How Does Hard Money Lending Work?

You need some quick cash for your next investment property. The bank isn’t likely to offer you a more traditional loan, so what other options do you have? Many real estate investors and house flippers turn to hard money lending for their financial needs. How does hard money lending work? These loans are a little more complicated than traditional financing options, but they do have unique advantages.

Before you settle on the financing for your next property, make sure to do your homework. Here are all of the facts you need about hard money lending and how it will impact your property.

What is Hard Money Lending?

Hard money loans, sometimes called bridge loans, are designed to offer short-term financing for someone who needs to invest in a project right now. They allow you to purchase a property faster than conventional financing will allow for.

While some people do use hard money loans to finance their personal properties, they are more often used by professionals. These loans are particularly appealing for house flippers who invest in a property for a short period of time and then sell it at a higher rate. Real estate developers also use hard money loans to renovate and develop properties prior to reselling them.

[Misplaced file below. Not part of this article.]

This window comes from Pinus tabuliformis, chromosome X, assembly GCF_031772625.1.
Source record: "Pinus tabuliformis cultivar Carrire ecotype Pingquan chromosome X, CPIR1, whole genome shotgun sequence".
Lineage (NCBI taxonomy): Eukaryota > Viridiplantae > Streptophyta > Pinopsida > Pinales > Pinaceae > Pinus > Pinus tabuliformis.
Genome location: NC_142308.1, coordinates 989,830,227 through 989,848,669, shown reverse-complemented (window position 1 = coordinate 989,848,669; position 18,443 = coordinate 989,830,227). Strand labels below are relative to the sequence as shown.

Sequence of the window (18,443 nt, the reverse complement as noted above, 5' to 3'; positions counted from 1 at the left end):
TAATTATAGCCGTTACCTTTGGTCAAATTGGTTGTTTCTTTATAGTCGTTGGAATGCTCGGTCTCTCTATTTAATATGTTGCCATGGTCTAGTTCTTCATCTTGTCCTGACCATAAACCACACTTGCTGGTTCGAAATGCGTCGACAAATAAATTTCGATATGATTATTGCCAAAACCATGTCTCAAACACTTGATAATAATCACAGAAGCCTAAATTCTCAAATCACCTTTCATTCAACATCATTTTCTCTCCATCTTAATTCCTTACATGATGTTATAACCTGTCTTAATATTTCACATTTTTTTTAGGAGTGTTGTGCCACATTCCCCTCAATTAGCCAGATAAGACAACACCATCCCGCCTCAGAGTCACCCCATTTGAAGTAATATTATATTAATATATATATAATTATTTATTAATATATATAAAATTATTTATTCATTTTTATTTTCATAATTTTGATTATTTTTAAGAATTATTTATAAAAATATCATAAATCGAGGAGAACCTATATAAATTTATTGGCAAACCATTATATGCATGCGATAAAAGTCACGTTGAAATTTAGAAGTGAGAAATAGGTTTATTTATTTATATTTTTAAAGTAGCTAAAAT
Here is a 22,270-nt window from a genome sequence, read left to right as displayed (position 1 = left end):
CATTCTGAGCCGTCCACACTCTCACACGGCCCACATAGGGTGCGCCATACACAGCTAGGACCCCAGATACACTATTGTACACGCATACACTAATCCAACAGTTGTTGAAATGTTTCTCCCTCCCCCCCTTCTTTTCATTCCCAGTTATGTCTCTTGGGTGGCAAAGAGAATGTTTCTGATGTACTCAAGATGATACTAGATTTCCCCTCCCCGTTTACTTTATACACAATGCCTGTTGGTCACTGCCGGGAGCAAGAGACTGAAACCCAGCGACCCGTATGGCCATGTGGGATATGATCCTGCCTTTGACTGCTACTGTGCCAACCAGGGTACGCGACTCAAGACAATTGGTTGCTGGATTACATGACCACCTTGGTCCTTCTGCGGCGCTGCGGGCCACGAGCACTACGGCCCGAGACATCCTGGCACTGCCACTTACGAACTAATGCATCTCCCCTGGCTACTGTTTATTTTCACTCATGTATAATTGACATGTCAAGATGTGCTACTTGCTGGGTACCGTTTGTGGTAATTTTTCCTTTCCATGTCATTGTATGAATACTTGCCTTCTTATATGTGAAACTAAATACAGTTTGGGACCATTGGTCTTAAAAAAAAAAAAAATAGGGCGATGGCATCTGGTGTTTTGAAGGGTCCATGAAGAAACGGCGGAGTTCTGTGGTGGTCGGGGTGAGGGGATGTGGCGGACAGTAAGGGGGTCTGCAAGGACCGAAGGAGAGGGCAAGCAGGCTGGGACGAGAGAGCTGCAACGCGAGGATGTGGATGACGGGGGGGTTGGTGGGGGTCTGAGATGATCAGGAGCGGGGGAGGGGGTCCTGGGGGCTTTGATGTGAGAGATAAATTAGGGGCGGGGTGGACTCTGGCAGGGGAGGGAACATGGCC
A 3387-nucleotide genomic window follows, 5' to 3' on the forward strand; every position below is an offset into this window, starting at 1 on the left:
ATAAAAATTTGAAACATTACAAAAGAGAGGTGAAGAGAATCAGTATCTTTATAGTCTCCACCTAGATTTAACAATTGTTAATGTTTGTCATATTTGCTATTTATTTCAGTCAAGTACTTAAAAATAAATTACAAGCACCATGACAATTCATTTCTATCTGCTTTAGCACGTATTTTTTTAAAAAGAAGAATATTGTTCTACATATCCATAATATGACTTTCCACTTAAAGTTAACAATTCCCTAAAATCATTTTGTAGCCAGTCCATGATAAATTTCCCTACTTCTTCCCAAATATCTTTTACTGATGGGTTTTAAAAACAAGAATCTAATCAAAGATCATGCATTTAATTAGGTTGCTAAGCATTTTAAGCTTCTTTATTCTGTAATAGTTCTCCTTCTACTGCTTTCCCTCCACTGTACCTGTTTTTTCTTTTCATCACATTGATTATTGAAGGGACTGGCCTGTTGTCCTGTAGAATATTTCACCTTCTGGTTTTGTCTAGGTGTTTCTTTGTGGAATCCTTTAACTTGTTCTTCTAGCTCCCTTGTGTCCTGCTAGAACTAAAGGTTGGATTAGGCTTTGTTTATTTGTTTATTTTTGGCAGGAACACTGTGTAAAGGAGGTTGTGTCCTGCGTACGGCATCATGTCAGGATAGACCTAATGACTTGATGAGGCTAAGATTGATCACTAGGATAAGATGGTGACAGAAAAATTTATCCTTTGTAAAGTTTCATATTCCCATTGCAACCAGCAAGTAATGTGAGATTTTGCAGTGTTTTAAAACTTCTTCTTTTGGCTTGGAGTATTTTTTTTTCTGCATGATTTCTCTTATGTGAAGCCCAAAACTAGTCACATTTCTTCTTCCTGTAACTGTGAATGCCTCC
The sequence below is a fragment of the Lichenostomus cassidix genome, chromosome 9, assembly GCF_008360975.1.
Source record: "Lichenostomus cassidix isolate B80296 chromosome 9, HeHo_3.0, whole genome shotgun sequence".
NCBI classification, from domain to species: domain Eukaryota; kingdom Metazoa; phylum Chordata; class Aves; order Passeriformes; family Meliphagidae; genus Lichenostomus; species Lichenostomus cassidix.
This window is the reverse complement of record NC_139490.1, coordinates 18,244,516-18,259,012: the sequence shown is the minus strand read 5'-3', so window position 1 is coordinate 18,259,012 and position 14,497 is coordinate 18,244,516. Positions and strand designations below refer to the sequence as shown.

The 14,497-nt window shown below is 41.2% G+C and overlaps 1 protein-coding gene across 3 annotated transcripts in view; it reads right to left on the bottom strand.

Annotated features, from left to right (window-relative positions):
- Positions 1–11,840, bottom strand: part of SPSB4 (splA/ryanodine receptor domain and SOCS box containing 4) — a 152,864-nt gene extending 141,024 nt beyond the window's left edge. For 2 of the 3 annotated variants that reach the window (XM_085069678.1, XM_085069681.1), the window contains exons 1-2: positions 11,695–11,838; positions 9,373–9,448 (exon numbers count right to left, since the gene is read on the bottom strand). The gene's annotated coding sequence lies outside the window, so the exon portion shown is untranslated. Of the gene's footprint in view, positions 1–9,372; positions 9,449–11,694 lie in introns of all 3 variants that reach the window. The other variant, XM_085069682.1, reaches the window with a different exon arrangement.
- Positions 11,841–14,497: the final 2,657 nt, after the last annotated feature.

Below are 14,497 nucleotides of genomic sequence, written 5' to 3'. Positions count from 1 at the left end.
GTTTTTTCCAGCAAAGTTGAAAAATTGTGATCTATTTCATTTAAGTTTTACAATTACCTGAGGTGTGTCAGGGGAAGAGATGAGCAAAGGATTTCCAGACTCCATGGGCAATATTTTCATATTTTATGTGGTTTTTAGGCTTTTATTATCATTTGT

The primary difference between hard money lending and traditional financing is the source of the money. Instead of working alongside banks and mortgage companies, private lenders are mostly responsible for these types of loans.

Hard Money Lending vs. Traditional Financing

Because the funding source is different, so are the qualifying criteria. Before a bank is willing to issue you a loan for a real estate investment, they examine how likely you are to repay the loan. In other words, they are looking at your creditworthiness, income, and debt-to-income ration among other things.

Private lenders who issue hard money loans are going to look at the collateral. In other words, they are concerned with the value of the property you plan to purchase.

They will compare the initial investment with the after-repair value (ARV), the amount that you plan to sell the property for after your renovation is finished. The difference between these two amounts may make the difference in whether they choose to invest in your project or not.

As you can see, there is quite a difference between receiving traditional financing and hard money lending. This means that there are likely to be different terms to your financing that should be taken into consideration before you choose hard money lending for your real estate investment.

Traditional financing typically spreads out your payments over many years. You’re probably already familiar with the concept of both fifteen-year and thirty-year mortgages. Hard money lending isn’t designed to last for the long haul. Most private lenders will push for faster turnaround times on their investment, only issuing loans for twelve months or less.